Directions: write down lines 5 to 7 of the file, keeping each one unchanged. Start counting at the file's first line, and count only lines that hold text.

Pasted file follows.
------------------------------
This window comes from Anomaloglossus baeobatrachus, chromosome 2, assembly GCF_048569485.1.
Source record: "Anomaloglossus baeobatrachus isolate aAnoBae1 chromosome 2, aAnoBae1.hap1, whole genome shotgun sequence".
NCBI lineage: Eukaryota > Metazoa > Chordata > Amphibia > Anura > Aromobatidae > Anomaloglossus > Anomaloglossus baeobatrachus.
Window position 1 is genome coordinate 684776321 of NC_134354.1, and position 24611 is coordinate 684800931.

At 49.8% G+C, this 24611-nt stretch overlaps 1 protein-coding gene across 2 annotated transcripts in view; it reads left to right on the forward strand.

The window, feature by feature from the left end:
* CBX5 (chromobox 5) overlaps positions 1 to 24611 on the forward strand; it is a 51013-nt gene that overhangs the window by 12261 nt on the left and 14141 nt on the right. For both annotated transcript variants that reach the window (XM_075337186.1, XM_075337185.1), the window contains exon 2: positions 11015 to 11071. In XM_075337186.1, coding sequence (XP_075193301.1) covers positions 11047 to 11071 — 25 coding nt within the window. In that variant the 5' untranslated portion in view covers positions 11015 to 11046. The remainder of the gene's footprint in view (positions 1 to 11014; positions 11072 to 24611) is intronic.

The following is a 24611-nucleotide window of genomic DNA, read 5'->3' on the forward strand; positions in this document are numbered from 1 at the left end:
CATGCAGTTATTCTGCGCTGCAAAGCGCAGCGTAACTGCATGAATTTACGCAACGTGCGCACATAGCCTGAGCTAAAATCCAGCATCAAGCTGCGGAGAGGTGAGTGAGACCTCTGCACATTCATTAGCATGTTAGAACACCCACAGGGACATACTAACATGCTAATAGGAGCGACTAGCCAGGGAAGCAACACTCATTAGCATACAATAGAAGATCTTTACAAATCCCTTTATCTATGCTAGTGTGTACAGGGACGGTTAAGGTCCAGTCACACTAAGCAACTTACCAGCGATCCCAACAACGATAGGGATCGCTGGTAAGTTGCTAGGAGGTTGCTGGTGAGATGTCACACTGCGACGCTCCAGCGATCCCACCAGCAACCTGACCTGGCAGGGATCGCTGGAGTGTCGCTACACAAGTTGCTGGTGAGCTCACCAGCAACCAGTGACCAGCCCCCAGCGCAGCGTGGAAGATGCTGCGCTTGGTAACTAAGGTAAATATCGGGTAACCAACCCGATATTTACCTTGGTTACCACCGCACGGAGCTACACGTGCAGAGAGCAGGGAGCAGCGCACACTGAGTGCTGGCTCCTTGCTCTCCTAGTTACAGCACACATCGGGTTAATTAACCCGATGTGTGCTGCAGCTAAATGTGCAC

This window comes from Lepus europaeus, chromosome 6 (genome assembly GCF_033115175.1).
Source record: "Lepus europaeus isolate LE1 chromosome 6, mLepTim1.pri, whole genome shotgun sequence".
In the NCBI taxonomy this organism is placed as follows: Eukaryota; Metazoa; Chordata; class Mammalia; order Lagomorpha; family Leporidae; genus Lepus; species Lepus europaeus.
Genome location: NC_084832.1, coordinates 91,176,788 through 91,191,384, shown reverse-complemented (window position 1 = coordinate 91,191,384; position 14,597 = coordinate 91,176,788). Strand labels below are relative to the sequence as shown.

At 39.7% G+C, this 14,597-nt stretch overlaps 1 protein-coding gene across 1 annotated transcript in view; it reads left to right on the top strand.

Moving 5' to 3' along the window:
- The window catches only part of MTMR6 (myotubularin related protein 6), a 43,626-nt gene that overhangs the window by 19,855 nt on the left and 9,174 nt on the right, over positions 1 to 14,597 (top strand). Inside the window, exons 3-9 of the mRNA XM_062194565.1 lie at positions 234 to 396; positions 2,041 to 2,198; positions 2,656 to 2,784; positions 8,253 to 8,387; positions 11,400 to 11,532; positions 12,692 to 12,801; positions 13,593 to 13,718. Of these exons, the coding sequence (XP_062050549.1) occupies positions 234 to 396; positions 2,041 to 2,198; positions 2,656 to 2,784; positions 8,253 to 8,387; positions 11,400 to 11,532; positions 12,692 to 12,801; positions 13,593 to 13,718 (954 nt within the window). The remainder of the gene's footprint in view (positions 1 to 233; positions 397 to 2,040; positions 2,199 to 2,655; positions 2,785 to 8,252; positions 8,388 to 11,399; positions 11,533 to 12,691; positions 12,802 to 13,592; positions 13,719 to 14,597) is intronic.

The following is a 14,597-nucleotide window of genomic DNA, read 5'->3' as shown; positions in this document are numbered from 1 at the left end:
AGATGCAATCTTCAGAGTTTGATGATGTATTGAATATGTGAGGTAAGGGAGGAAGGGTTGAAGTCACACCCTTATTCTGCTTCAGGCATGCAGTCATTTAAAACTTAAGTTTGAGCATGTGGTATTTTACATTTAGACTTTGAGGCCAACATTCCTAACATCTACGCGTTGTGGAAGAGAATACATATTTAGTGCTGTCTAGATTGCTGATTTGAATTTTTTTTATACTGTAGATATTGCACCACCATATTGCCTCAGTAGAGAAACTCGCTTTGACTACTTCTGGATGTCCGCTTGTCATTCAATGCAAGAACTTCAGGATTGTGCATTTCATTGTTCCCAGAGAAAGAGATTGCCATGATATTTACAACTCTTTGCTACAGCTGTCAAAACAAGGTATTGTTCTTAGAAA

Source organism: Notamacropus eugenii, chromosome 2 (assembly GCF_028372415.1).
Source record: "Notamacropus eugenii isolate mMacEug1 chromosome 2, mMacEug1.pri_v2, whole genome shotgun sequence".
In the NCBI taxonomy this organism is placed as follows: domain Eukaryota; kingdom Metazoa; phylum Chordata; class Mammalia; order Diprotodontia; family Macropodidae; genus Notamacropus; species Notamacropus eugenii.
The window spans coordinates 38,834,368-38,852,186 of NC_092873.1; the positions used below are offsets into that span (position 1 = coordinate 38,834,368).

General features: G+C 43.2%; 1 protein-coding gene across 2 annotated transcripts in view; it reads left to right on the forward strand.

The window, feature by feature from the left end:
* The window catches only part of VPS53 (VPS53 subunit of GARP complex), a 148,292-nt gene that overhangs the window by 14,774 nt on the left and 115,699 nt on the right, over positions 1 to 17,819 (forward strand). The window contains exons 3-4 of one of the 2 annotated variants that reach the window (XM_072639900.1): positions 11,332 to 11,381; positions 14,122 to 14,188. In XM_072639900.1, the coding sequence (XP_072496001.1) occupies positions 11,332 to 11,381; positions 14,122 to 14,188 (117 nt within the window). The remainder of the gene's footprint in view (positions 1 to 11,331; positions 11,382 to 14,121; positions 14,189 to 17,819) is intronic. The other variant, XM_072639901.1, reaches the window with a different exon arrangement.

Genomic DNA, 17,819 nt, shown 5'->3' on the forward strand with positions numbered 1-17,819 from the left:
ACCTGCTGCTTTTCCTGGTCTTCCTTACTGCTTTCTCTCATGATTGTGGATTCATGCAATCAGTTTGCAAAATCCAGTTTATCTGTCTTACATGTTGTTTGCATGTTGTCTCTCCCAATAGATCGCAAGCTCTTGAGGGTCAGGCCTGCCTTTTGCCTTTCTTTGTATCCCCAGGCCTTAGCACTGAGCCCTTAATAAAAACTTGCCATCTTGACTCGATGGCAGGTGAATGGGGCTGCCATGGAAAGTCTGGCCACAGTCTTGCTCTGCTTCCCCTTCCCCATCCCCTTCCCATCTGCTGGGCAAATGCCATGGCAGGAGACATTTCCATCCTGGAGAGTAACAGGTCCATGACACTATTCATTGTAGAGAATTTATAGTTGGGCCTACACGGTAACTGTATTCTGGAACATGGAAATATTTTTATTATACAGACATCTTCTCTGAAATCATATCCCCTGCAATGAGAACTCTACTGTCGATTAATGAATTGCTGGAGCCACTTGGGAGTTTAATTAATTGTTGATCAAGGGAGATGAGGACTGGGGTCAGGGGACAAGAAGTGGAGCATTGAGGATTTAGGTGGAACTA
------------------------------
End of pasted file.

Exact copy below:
At 49.8% G+C, this 24611-nt stretch overlaps 1 protein-coding gene across 2 annotated transcripts in view; it reads left to right on the forward strand.

The window, feature by feature from the left end:
* CBX5 (chromobox 5) overlaps positions 1 to 24611 on the forward strand; it is a 51013-nt gene that overhangs the window by 12261 nt on the left and 14141 nt on the right. For both annotated transcript variants that reach the window (XM_075337186.1, XM_075337185.1), the window contains exon 2: positions 11015 to 11071. In XM_075337186.1, coding sequence (XP_075193301.1) covers positions 11047 to 11071 — 25 coding nt within the window. In that variant the 5' untranslated portion in view covers positions 11015 to 11046. The remainder of the gene's footprint in view (positions 1 to 11014; positions 11072 to 24611) is intronic.